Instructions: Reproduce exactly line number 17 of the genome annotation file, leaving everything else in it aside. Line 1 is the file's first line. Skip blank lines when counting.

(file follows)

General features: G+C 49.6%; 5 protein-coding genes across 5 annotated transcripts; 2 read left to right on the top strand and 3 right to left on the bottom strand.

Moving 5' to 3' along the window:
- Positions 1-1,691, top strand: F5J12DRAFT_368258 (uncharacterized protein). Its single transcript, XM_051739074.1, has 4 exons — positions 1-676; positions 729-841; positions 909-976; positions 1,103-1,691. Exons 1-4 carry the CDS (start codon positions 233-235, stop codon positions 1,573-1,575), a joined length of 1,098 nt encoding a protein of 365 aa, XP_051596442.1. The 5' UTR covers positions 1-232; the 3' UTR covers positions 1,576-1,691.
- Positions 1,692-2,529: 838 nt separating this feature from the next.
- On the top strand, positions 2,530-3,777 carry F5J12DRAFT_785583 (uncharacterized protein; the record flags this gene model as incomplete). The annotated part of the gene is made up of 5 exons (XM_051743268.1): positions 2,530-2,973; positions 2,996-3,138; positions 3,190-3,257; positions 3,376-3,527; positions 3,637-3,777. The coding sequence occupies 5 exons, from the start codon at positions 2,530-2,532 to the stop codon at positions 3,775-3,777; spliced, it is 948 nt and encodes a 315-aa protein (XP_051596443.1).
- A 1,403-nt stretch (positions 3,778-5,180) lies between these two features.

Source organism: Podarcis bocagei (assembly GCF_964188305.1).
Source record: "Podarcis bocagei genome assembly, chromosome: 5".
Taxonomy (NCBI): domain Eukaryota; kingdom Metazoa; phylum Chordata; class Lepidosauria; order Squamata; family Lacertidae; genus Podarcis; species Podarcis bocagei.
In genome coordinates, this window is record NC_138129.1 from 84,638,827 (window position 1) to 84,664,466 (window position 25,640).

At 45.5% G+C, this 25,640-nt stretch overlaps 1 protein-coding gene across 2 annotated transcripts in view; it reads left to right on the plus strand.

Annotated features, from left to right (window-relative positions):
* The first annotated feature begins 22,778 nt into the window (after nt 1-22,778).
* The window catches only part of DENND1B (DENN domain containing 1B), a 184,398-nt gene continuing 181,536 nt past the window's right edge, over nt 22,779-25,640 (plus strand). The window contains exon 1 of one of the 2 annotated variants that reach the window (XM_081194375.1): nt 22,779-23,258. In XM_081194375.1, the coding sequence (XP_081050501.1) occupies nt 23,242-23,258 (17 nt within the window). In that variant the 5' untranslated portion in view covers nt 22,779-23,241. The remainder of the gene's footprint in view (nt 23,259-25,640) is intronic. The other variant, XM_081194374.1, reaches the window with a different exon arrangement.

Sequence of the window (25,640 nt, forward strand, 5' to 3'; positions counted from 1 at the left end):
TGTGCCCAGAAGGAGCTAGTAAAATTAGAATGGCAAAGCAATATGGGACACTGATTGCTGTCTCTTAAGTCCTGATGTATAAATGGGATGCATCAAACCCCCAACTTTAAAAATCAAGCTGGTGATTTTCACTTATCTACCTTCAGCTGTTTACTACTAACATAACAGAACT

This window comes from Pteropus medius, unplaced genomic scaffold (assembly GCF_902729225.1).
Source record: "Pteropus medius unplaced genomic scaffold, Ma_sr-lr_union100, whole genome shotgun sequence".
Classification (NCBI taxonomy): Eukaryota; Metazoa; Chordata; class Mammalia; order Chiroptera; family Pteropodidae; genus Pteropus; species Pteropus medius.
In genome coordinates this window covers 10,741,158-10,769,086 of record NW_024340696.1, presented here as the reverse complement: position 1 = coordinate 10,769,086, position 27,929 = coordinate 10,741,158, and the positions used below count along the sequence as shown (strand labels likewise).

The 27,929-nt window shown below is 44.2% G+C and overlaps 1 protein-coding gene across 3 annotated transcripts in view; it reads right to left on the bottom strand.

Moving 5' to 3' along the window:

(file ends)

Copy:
This window comes from Pteropus medius, unplaced genomic scaffold (assembly GCF_902729225.1).